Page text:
The Kauai Police Department has conducted a pilot project on the use of body cameras by patrol officers, with positive — even surprising — results.
Police Chief Darryl Perry said the video recordings allowed officers to more accurately document events as they wrote up their police reports. And that ostensibly will bolster prosecution efforts.
The cameras also proved useful in helping the police commission determine the validity of a complaint that an arrested man filed against an officer, alleging serious violations of the department's Standards of Conduct.
“Because he was wearing a body camera, we were able to review the entire event from beginning to end,” the chief wrote in an email. “It revealed that the officer acted appropriately, and that the allegations were fictitious to detract from his arrest for drugs and seizure of his vehicle. The officer was exonerated.”
The cameras also had another, unexpected result: “It’s funny how people’s attitude change and they become more civil when they realize that they too are being recorded,” the chief wrote.
Now that alone makes the body cams worthwhile in an era when citizens and activists are quick to use their cell phones to record or photograph demonstrations and other events involving police.
The police union, SHOPO, has opposed use of body cameras, contending that all the bugs haven't been worked out of the technology and that officers should consent to wearing them. However, the top brass feels that it's management's right to use the equipment because it doesn’t change the officers’ working conditions.
KPD officials learned about the technology two years ago while attending the International Association of Chiefs of Police Conference. Chief Perry said he saw it as “the wave of the future,” and the department began researching the equipment. KPD decided to move forward with a pilot program long before shooting incidents on the mainland prompted Obama's request for $263 million to buy 50,000 police body cameras.
“We also have our policy in place that follows national standards,” the Chief wrote.
The project was conducted from Sept. 27 to Oct. 27, 2014. Five uniformed patrol officers on different shifts (10 p.m. to 7:00 a.m., 6 a.m. to 3 p.m. and 2 p.m. to 11 p.m.) were outfitted with Taser’s Axon Flex Body Worn Camera, capturing 60 gigabytes of video data that was stored on Evidence.com, a secured cloud platform.
Councilman Gary Hooser, who chairs the Public Safety Committee, asked the chief to make a presentation at today's meeting on “purchasing and using 'body cams' or similar recording technology. This briefing shall include the costs and availability of such technology, and the positive and negative impacts of KPD’s use of such technology.”
Hooser, who is trying to make the most of his tepid committee assignment by seizing on yet another issue of national interest, is apparently unaware of the pilot program, though the information was presented to the police commission. Hooser also invited Prosecutor Justin Kollar, Police Commission Chair Charlie Iona and a SHOPO representative to attend “to present their thoughts, or respond as they may so desire.”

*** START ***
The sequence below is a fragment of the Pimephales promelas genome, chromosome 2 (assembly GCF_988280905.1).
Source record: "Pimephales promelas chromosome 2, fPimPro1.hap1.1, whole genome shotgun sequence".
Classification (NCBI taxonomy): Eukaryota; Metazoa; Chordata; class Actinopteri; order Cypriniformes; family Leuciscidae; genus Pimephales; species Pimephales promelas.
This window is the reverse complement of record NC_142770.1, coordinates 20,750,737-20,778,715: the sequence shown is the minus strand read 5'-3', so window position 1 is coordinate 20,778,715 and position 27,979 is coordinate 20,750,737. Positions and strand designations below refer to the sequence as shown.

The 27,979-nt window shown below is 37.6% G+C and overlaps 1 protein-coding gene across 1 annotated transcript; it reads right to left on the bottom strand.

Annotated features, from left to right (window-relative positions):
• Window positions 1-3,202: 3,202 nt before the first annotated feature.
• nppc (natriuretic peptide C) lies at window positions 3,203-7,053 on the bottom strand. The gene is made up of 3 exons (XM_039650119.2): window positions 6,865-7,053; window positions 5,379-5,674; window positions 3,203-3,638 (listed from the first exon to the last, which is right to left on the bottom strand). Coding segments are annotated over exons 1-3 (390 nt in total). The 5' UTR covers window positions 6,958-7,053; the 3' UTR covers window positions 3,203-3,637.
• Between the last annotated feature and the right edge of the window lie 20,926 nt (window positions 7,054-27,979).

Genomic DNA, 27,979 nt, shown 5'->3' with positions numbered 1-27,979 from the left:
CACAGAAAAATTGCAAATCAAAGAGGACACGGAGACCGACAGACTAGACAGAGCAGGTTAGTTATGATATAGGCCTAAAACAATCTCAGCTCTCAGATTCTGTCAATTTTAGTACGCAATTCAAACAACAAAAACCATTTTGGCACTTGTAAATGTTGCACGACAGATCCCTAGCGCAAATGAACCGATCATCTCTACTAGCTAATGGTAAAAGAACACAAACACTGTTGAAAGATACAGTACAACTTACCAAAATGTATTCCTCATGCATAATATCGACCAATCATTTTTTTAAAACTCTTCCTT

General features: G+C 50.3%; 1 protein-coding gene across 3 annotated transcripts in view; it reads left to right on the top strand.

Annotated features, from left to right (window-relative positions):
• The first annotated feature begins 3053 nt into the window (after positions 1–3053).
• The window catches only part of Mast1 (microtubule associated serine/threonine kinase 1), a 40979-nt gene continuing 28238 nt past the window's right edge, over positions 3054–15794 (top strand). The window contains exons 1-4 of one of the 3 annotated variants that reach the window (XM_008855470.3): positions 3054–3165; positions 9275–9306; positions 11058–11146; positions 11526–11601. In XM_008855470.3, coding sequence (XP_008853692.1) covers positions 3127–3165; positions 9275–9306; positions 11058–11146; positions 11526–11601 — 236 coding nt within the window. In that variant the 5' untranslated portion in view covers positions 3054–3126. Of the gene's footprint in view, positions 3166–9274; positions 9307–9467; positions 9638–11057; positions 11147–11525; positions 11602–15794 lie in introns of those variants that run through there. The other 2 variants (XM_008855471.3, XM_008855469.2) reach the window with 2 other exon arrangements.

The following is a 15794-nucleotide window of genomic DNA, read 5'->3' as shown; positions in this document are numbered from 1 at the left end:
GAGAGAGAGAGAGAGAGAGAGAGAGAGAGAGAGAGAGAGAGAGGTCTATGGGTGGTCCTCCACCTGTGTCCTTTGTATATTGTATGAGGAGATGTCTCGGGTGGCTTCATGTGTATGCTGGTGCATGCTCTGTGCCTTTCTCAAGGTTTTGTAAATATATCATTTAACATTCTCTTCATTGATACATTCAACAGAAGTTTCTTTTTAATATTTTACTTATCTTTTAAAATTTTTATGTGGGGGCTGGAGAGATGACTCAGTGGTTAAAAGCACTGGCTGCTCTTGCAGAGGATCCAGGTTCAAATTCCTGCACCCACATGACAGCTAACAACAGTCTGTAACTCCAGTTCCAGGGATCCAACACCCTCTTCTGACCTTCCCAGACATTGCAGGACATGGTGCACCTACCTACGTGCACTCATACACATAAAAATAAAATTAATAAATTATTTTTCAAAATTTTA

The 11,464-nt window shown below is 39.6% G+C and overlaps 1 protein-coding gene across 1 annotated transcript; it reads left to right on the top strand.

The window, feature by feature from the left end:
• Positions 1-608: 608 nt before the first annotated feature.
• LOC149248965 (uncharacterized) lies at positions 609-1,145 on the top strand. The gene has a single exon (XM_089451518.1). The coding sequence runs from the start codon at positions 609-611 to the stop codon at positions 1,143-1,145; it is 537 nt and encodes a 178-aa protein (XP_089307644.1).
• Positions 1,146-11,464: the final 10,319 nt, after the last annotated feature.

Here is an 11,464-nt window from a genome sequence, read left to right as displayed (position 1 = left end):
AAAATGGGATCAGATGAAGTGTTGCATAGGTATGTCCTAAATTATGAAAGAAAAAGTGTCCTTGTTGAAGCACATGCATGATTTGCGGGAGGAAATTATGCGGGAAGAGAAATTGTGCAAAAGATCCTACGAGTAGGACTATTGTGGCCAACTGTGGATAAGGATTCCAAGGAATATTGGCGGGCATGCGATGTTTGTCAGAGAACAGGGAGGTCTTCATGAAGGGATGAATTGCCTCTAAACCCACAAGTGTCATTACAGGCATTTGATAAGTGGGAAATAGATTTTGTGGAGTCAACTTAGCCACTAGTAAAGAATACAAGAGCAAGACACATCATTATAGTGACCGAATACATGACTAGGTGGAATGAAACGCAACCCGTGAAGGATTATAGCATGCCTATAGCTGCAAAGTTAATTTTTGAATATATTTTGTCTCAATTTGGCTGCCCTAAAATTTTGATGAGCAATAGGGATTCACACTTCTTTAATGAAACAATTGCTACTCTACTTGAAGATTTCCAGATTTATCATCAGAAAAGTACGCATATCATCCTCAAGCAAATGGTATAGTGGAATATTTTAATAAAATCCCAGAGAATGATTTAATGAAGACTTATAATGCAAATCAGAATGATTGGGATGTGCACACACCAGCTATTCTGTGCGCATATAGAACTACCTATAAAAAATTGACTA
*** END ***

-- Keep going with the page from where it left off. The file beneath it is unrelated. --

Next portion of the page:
Body cameras might have been useful in sorting out the facts in the case of Dickie Louis, who was shot by police on his rooftop as they attempted to serve a warrant for his arrest. The case recently settled for a small sum. In its coverage of the settlement, which was based on a release distributed by attorney Myles Breiner, who represents Louis's family, Hawaii News Now reported that Chief Perry “testified [in a deposition] that he probably would have handled the situation differently.”
That broadcast prompted the Chief to issue this statement:
There are rumors going around that I did not support the actions of Sergeant [Chris] Calio with regard to the shooting involving Mr. Louis. These assumptions and interpretations from the news broadcast are wrong. And, nothing could be further from the truth. In my deposition I strongly asserted and supported Sergeant Calio stating that he acted appropriately and in accordance with Hawaii Revised Statutes and departmental policies and procedures. Even through hours of questioning, I stood my ground because it was the truth. The confusion is with Hawaii News Now’s reporting. My statement that the “results would have been different” related directly to the command structure and the sequence of events that occurred prior; which left KPD without proper oversight.
As you may recall, Mayor Bernard Carvalho Jr. had suspended Perry and his assistant chiefs, and acting Chief Michael Contrades was at FBI training school, leaving lower-ranking officers in charge.
But as a friend observed, the real tragedy of this case is how Dickie Louis was yet another casualty in the war on drugs. Dickie was a meth addict who stole some koa and was charged with felonies. He got an inexperienced court-appointed attorney who predictably lost his case, and he was scared to show for sentencing. So 40 cops descended on his house to serve the warrant, and a 68-year-old-grandpa ended up dead.
All for what, exactly?
Though it was good to read Rep. Derek Kawakami's comments regarding the serious problem of drug abuse, Drug Court isn't the only or best answer. We need more options for helping addicts before they get involved in the criminal justice system.
I hope Arthur Brun and others who are interested in this critical issue will find financial support for innovative substance abuse treatment centers. Surely, if the state can kick down money to repave Mana Raceway and build a Filipino Cultural Center, it can find the dough to assist the legions in Hawaii who need help getting off the shit.